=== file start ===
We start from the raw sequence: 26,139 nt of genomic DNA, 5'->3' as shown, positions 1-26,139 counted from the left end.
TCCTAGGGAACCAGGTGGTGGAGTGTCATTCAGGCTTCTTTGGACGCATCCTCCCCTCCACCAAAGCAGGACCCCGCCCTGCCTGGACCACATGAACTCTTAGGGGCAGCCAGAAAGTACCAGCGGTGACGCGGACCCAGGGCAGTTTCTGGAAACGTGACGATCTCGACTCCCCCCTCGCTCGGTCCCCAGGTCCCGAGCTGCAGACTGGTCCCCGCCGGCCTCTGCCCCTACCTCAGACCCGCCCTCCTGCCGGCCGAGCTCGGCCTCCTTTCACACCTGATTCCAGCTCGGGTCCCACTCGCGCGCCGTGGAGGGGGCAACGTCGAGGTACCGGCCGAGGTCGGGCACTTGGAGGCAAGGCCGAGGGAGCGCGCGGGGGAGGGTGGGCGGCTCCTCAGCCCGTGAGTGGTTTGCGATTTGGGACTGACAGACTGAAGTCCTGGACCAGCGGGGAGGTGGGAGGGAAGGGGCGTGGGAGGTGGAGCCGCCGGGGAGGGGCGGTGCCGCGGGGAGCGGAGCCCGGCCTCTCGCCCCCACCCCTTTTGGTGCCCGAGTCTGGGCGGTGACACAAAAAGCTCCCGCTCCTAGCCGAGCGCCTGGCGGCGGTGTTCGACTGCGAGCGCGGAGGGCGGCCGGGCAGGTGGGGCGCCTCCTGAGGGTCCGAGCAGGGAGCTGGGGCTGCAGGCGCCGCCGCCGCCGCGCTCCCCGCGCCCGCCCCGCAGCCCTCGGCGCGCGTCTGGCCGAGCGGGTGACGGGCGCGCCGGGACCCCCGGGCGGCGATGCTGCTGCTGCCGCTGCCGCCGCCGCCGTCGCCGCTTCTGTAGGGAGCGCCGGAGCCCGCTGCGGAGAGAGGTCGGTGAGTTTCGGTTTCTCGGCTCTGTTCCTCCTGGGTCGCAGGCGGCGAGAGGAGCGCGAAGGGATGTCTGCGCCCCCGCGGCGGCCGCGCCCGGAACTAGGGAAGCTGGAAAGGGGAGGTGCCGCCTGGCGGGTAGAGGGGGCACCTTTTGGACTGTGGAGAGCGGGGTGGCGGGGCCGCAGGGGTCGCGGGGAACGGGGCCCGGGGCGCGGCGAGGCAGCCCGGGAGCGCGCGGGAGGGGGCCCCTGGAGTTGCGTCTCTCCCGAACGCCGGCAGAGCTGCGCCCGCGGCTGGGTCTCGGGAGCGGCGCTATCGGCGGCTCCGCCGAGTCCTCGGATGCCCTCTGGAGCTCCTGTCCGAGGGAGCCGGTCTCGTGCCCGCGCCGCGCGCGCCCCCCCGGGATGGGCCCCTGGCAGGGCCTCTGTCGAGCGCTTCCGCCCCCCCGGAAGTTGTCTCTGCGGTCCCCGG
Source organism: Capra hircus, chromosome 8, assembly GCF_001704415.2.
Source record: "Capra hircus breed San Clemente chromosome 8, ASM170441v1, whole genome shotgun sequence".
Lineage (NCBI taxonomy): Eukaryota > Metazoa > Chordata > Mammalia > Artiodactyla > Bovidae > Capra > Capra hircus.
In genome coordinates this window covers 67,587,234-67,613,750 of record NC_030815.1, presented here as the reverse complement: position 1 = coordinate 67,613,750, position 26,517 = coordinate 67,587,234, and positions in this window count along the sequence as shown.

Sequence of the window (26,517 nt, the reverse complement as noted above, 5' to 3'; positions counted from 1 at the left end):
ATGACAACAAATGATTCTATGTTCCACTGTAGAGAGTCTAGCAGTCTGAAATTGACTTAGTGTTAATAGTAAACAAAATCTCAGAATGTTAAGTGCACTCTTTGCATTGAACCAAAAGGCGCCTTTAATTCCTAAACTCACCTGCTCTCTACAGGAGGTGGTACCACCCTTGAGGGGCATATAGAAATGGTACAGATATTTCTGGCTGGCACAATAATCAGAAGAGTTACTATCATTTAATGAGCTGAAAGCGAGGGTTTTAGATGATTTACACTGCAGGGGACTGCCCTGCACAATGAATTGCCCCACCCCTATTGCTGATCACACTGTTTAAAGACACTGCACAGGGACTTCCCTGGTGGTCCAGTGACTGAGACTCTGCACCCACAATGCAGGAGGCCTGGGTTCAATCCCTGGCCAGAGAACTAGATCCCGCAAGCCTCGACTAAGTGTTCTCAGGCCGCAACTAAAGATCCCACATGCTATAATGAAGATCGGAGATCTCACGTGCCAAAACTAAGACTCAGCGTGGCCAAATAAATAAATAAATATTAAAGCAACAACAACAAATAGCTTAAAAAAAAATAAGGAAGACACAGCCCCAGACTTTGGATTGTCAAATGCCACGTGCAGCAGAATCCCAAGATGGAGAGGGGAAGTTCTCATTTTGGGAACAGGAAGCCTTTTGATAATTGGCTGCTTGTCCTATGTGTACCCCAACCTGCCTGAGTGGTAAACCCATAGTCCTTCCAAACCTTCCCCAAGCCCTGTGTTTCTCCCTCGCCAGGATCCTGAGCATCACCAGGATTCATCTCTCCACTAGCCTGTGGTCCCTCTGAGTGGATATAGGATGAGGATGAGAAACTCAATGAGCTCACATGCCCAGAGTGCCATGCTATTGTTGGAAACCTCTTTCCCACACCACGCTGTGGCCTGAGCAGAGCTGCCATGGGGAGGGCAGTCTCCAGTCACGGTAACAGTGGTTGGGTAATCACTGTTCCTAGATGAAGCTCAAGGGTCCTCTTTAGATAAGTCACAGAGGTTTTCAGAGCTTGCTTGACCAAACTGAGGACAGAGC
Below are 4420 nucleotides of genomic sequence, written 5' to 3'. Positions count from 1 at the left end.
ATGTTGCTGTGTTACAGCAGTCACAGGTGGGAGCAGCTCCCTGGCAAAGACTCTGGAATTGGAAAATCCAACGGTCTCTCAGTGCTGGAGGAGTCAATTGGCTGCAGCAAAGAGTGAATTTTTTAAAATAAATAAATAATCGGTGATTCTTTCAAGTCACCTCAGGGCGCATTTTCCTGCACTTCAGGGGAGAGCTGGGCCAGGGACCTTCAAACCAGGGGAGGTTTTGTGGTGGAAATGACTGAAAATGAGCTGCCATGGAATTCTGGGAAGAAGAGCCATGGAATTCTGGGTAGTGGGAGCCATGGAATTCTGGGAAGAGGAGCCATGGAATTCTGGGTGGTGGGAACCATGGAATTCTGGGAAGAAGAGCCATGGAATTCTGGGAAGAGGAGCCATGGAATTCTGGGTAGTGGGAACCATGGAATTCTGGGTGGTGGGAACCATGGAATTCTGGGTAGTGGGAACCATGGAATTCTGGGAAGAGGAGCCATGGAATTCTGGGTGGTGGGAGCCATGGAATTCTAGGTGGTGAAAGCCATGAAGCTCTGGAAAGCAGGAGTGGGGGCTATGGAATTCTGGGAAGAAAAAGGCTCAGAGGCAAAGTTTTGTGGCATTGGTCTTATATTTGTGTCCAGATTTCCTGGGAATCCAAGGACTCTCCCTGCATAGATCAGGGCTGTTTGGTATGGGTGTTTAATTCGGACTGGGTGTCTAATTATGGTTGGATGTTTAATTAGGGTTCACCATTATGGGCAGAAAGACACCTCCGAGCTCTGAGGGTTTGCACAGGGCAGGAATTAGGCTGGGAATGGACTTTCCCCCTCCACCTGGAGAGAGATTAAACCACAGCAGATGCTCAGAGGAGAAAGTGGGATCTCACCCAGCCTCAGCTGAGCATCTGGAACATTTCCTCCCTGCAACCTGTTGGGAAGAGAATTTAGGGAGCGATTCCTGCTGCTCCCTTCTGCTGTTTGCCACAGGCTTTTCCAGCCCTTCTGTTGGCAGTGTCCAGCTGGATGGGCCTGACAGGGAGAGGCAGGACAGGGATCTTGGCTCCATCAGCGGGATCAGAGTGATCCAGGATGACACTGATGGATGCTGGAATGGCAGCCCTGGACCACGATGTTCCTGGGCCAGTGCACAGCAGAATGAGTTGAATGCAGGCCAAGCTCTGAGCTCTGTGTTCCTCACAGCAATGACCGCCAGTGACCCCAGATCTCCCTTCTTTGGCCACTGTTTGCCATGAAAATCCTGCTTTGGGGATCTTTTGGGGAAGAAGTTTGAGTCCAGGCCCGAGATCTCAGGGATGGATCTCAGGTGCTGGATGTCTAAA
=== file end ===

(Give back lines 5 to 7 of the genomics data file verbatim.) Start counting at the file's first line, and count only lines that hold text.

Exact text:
Lineage (NCBI taxonomy): Eukaryota > Metazoa > Chordata > Mammalia > Artiodactyla > Bovidae > Capra > Capra hircus.
In genome coordinates this window covers 67,587,234-67,613,750 of record NC_030815.1, presented here as the reverse complement: position 1 = coordinate 67,613,750, position 26,517 = coordinate 67,587,234, and positions in this window count along the sequence as shown.

Sequence of the window (26,517 nt, the reverse complement as noted above, 5' to 3'; positions counted from 1 at the left end):